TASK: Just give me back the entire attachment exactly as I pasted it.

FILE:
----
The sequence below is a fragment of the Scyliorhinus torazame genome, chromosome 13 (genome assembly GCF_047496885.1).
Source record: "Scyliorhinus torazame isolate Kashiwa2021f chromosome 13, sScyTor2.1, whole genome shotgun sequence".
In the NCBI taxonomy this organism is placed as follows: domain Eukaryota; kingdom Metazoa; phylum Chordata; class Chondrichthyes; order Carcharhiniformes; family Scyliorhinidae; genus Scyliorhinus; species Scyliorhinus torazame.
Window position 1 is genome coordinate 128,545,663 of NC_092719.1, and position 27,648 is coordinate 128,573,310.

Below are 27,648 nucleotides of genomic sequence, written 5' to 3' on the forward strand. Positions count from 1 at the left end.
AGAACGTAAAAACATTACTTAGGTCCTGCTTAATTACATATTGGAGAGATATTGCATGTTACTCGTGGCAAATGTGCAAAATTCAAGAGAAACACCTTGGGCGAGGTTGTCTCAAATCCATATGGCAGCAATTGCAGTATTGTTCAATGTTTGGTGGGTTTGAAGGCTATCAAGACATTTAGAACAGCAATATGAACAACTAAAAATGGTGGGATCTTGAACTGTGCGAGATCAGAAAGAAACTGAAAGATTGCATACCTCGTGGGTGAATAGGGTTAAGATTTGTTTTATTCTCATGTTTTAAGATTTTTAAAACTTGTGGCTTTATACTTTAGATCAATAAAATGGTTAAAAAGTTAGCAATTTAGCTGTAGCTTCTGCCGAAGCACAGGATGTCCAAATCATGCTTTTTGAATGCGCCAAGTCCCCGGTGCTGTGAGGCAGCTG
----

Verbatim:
The sequence below is a fragment of the Scyliorhinus torazame genome, chromosome 13 (genome assembly GCF_047496885.1).
Source record: "Scyliorhinus torazame isolate Kashiwa2021f chromosome 13, sScyTor2.1, whole genome shotgun sequence".
In the NCBI taxonomy this organism is placed as follows: domain Eukaryota; kingdom Metazoa; phylum Chordata; class Chondrichthyes; order Carcharhiniformes; family Scyliorhinidae; genus Scyliorhinus; species Scyliorhinus torazame.
Window position 1 is genome coordinate 128,545,663 of NC_092719.1, and position 27,648 is coordinate 128,573,310.

Below are 27,648 nucleotides of genomic sequence, written 5' to 3' on the forward strand. Positions count from 1 at the left end.
AGAACGTAAAAACATTACTTAGGTCCTGCTTAATTACATATTGGAGAGATATTGCATGTTACTCGTGGCAAATGTGCAAAATTCAAGAGAAACACCTTGGGCGAGGTTGTCTCAAATCCATATGGCAGCAATTGCAGTATTGTTCAATGTTTGGTGGGTTTGAAGGCTATCAAGACATTTAGAACAGCAATATGAACAACTAAAAATGGTGGGATCTTGAACTGTGCGAGATCAGAAAGAAACTGAAAGATTGCATACCTCGTGGGTGAATAGGGTTAAGATTTGTTTTATTCTCATGTTTTAAGATTTTTAAAACTTGTGGCTTTATACTTTAGATCAATAAAATGGTTAAAAAGTTAGCAATTTAGCTGTAGCTTCTGCCGAAGCACAGGATGTCCAAATCATGCTTTTTGAATGCGCCAAGTCCCCGGTGCTGTGAGGCAGCTG